Special Operations Regiment - 3 Para Belgium
The Land Component is the biggest component of the Belgian Defence in terms of men. The component is composed of the Motorized Brigade, the Special Operations Regiment, a Military Police unit, an Information Operations unit, a movement control group, four training camps and an instruction center for land troops.
In total, there are about 10600 men and women serving the component. Their mission: preparation and training for foreign missions. The Land Component permanently deploys hundreds of servicemen in operations anywhere in the world, both on land, in the air and at sea. Their missions include providing support in Afghanistan, support the Iraqi army and the coalition in Iraq, support in Mali, boarding at sea and participation in Military Partnership Programs in several African countries.
With its 35 units, the Land Component is involved in numerous international operations and carries out a wide range of missions. On the Belgian territory, the land troops can provide support to the population and they are responsible for defending the country.
Their motto is therefore hence: “With people, amongst people, for the people”, because a soldier of the Land Component is always in the field, at the heart of the conflict. Together with their colleagues, they are in direct contact with civilians and opponents, which makes their mission a constant challenge.
Special Operations Regiment
At present, the Special Operations Regiment (SOR) consists of the “Special Operations Group”, the 2nd and 3rd Para-Commando Battalion and the related training centres for commandos and paratroopers. The 6 Gp CIS has also been integrated in the SOR to provide the communications support.
The SOR particularly focusses on the execution of special operations, military activities performed by specially organized and equipped units, using carefully selected personnel and special tactics, techniques and engagement methods.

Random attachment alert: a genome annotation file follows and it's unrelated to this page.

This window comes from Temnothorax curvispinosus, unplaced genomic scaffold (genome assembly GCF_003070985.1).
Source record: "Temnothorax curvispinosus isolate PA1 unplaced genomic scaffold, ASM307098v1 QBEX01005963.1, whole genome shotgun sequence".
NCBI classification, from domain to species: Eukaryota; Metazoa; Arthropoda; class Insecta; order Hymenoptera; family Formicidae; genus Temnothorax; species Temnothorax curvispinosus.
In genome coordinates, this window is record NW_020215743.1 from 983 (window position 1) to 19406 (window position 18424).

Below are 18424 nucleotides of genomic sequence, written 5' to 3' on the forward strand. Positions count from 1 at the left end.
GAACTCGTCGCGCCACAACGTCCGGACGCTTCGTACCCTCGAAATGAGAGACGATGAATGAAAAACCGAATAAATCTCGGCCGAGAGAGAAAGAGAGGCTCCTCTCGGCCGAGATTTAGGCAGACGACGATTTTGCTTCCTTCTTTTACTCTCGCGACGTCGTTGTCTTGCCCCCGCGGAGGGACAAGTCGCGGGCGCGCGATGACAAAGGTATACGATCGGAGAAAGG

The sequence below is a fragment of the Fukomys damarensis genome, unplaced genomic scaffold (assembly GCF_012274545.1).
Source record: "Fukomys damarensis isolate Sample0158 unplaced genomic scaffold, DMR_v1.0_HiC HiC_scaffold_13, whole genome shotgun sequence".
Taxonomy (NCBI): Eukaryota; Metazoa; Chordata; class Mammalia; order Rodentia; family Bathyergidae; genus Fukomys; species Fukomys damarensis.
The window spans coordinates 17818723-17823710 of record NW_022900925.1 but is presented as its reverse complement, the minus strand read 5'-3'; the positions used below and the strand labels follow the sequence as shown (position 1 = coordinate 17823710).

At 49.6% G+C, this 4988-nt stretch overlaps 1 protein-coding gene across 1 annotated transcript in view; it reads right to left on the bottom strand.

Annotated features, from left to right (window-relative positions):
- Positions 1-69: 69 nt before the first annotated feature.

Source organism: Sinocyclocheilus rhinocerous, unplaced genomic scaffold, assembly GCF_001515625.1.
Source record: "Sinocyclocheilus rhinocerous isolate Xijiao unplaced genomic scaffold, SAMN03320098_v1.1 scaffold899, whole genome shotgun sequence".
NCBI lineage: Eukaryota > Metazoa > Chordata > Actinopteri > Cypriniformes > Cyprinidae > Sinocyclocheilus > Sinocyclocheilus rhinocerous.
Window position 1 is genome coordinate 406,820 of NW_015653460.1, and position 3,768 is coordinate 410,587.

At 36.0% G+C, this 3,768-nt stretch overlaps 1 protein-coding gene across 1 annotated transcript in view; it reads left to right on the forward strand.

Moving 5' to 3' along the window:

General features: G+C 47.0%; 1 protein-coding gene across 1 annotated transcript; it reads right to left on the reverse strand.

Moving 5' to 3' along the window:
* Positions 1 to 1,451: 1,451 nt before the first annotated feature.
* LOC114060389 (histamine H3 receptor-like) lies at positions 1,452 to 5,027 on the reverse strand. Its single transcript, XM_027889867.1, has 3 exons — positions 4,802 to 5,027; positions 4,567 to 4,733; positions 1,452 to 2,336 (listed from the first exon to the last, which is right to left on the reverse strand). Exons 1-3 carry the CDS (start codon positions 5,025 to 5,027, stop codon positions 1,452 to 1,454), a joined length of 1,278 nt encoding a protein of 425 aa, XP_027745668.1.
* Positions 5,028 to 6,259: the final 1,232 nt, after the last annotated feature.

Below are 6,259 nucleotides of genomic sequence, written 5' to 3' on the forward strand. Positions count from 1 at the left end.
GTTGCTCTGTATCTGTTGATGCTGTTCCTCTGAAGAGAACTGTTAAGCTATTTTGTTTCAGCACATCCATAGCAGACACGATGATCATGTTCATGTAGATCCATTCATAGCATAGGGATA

These methods are often discrete, through water, on land or by air, with the mission of carrying out sensitive actions on several occasions, such as the collection of information, control of precision bombing by the air force or the liberation of hostages anywhere in the world. The SOR can play an active role within the context of the fight against terrorism and the assistance of friendly democracies in their struggle against irregular groups.
In addition to their current training for a number of more conventional missions, such as capturing and securing an airport or evacuating nationals from a crisis area, the Para-Commando battalions are also trained to carry out special operations. Depending on the nature of the mission, they may execute them in support of the Special Forces Group or in a completely autonomous way.
3 Para-Commando Battalion is one of two battalions of the Special Operations Regiment. At any given time, the regiment keeps one battalion ready to act as fast intervention force. 3 Para is located in Tielen, Belgium.